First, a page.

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The Next Picture Show

Panoply

From the former editorial team of The Dissolve, The Next Picture Show is a movie of the week podcast devoted to a classic film that has shaped our take on a new release. Hosted by Scott Tobias, Keith Phipps, Tasha Robinson and Rachel Handler. Produced by Genevieve Koski. Part of the Filmspotting Podcast Network.

From the former editorial team of The Dissolve, The Next Picture Show is a movie of the week podcast devoted to a classic film that has shaped our take on a new release. Hosted by Scott Tobias, Keith Phipps, Tasha Robinson and Rachel Handler. Produced by Genevieve Koski. Part of the Filmspotting Podcast Network.
More Information

Location:

United States

Networks:

Panoply

Description:

From the former editorial team of The Dissolve, The Next Picture Show is a movie of the week podcast devoted to a classic film that has shaped our take on a new release. Hosted by Scott Tobias, Keith Phipps, Tasha Robinson and Rachel Handler. Produced by Genevieve Koski. Part of the Filmspotting Podcast Network.

Language:

English


Episodes

#107: (Pt. 2) The Disaster Artist / Ed Wood (1994)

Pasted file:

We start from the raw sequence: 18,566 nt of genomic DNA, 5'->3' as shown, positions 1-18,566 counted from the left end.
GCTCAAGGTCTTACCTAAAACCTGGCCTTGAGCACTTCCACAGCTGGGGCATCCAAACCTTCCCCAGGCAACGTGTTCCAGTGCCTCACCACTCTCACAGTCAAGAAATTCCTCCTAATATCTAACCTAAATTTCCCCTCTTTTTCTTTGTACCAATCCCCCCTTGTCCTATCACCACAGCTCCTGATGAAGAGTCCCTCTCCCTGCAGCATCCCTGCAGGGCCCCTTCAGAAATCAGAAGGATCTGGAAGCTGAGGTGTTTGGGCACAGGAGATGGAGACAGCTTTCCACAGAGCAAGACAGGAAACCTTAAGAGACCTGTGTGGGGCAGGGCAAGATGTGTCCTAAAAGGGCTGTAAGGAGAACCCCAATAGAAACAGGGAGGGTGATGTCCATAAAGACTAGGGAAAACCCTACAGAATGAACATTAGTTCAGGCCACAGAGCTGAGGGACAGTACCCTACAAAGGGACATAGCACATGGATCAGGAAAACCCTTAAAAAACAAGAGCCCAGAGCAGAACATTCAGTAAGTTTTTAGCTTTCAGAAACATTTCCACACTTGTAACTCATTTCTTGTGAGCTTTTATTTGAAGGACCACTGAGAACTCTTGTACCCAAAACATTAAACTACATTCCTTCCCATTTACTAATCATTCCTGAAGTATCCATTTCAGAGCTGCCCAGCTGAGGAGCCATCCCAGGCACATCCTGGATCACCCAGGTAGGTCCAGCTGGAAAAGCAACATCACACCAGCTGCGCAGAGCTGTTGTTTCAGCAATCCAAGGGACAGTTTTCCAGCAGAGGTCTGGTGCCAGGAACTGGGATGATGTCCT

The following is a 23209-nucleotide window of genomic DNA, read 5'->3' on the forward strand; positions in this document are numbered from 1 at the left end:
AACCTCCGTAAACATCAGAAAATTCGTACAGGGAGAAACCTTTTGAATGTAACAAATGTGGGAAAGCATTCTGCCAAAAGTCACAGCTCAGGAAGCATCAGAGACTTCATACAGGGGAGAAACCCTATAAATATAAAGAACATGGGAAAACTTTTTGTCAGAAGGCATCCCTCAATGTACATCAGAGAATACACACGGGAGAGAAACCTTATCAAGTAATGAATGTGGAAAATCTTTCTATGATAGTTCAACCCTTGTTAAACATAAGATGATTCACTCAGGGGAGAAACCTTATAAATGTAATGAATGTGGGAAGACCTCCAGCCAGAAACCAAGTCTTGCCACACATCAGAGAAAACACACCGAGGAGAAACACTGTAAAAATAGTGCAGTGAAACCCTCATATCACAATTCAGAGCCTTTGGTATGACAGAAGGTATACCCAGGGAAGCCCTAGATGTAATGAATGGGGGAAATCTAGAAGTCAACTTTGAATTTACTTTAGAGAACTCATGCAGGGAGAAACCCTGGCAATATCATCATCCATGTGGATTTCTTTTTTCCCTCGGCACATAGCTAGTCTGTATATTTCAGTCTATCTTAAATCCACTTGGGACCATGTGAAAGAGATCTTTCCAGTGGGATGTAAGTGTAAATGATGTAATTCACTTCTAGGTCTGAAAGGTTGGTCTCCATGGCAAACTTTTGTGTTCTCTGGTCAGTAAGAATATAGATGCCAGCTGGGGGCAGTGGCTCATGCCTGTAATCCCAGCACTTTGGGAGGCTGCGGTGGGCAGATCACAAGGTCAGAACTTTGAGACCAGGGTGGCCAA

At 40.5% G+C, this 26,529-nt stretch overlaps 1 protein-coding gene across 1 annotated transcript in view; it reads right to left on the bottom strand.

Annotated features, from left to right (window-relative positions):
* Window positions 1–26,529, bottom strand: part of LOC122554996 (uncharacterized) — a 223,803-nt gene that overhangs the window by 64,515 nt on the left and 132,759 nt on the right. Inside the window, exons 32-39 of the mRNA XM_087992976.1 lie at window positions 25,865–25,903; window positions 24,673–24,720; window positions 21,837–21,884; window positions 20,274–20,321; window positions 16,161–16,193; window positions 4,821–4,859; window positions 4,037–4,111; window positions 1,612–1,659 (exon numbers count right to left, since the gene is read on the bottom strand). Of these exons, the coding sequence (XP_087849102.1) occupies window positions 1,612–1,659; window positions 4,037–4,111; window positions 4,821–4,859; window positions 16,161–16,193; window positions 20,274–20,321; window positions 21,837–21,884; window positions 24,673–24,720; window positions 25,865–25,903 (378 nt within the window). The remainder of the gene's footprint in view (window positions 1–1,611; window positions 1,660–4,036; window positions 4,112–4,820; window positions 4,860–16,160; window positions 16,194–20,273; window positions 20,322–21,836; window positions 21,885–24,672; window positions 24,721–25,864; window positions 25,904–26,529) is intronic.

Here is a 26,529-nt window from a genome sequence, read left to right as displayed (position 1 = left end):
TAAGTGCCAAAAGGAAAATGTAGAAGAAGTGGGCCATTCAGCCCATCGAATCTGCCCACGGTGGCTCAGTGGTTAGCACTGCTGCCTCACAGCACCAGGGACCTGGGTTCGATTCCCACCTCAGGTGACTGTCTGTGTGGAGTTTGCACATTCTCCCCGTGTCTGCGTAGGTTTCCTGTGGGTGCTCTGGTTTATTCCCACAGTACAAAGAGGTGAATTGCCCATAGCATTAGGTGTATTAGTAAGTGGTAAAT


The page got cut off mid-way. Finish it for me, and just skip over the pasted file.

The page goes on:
12/14/2017
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Our so-bad-it’s-good moviemaking double feature continues with a new film from James Franco that channels the spirit of Tim Burton’s ED WOOD: THE DISASTER ARTIST, about the tortured making of Tommy Wiseau’s cult hit THE ROOM. We discuss the new film in some depth before going into its connections to ED WOOD, from their depictions of the filmmaking process to their shared instinct to send their tragic subjects out on a high note. Plus, Your Next Picture Show, where we share recent filmgoing...

Duration: 01:04:37


#106: (Pt. 1) The Disaster Artist / Ed Wood (1994)

12/12/2017
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Inspired by James Franco’s new THE DISASTER ARTIST, we look back at another movie about bad movies and the people who make them, Tim Burton’s 1994 comic biodrama ED WOOD. In this half of our discussion, we muse on the motivations driving Wood and Burton alike, locate the emotional core of this highly stylized film, and try to determine what makes a good bad movie, rather than just a plain old bad one. Plus, some feedback on a recent episode and a suggestion for a pairing that might have...